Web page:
The Retirement Divide

December 28, 2015 // 0 Comments

By GREGORY N. HEIRES As traditional pensions disappear and millions of Americans worry about being unable to enjoy a comfortable retirement, the typical CEO has a nest egg of nearly $49.3 million. The largest 100 CEO retirement packages were worth a total of $4.9 billion in 2014. That means the combined nest eggs of 100 individuals equal the retirement savings of 50 million families, or 41 percent of American families. The country’s growing retirement divide is the subject of a recent report by the Institute for Policy Studies and the Center for Effective Government. “The retirement divide is not the result of natural law, but rather the rules established that disproportionately reward company executives far more than ordinary workers,” according to the report, “A Tale of Two Retirements.” In other words, corporations have changed the rules to take care of their CEOs at the [More...]

Unions and Women

December 23, 2015 // 0 Comments

By MIKE LEE As labor faces incessant assaults from right-wing politicians and their shadowy allies, the value of unionization for women workers, who stand at the front lines and have made rapid gains in the workforce, is ever more important. A recent report, “Status of Women in the States” by the Institute for Women’s Policy Research, found profound advantages for women who are union members. The report found that women represented by unions earn on average $212 more a week than their non-union counterparts. There is less of a gender gap in pay for women in union jobs. They earn 88.7 cents on the dollar compared to men, a far higher ratio than other working women unrepresented by organized labor. Nearly three-quarters of union women have a pension plan, as opposed to only 42 percent of non-unionized women. Also, women are closing the gender gap in union membership: They now make [More...]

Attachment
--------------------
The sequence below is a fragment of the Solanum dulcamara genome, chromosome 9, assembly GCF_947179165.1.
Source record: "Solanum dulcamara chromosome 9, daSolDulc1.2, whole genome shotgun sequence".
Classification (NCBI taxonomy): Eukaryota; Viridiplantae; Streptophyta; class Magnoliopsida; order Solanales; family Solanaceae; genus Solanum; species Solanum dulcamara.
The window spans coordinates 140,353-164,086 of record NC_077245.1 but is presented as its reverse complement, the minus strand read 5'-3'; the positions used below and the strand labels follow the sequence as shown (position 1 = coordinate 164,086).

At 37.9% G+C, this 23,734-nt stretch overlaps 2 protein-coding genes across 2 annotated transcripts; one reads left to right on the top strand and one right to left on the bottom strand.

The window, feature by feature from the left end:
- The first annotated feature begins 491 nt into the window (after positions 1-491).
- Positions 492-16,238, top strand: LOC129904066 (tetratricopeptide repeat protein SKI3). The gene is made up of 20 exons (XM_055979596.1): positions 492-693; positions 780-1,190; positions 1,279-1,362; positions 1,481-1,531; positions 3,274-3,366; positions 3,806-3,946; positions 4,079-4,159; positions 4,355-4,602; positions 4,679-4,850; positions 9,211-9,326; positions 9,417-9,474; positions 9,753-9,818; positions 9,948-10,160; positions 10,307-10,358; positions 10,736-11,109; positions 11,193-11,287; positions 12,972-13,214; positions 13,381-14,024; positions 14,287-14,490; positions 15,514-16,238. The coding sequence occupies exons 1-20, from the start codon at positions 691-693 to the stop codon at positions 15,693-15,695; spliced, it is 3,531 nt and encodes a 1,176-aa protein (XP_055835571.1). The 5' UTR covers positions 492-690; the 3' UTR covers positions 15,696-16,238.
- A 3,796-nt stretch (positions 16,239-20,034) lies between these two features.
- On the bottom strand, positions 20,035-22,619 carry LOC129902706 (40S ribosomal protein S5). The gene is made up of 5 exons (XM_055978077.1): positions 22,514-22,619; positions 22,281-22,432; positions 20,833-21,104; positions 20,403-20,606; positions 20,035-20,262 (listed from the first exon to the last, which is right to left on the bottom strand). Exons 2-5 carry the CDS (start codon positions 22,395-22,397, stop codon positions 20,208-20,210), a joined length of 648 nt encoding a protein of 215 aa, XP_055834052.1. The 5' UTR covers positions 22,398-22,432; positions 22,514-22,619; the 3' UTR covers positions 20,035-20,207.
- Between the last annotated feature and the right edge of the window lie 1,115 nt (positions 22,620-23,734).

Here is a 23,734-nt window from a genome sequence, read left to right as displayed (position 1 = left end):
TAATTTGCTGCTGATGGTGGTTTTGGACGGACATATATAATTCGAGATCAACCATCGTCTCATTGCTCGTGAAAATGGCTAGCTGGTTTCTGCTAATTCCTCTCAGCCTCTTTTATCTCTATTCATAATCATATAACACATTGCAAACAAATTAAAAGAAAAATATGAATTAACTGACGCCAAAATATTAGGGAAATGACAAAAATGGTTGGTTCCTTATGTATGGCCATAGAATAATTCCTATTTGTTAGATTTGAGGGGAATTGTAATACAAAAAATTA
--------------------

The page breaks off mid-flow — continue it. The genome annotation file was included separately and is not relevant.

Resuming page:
Rising Morbidity of Workers

December 21, 2015 // 0 Comments

By JUAN FERNANDEZ The New York Times reported the findings of a 2015 study that showed that between 1999 and 2013, white middle-aged men and women in the United States — especially those with no more than a high school education — began dying at sharply increased rates. The report also noted an increase in the mortality rates of white non-Hispanics between ages of 45 to 54. This study by Princeton University economists Angus Deaton and Anne Case concludes that the death rate was “driven by an epidemic of suicides and afflictions stemming from substance abuse: alcoholic liver disease and overdoses of heroin and prescription opioids.” This study is significant because it adds a new understanding of the widespread health and social crisis affecting lower-income groups, women and minorities in the United States. But much of the analysis barely touches on the issues of class and [More...]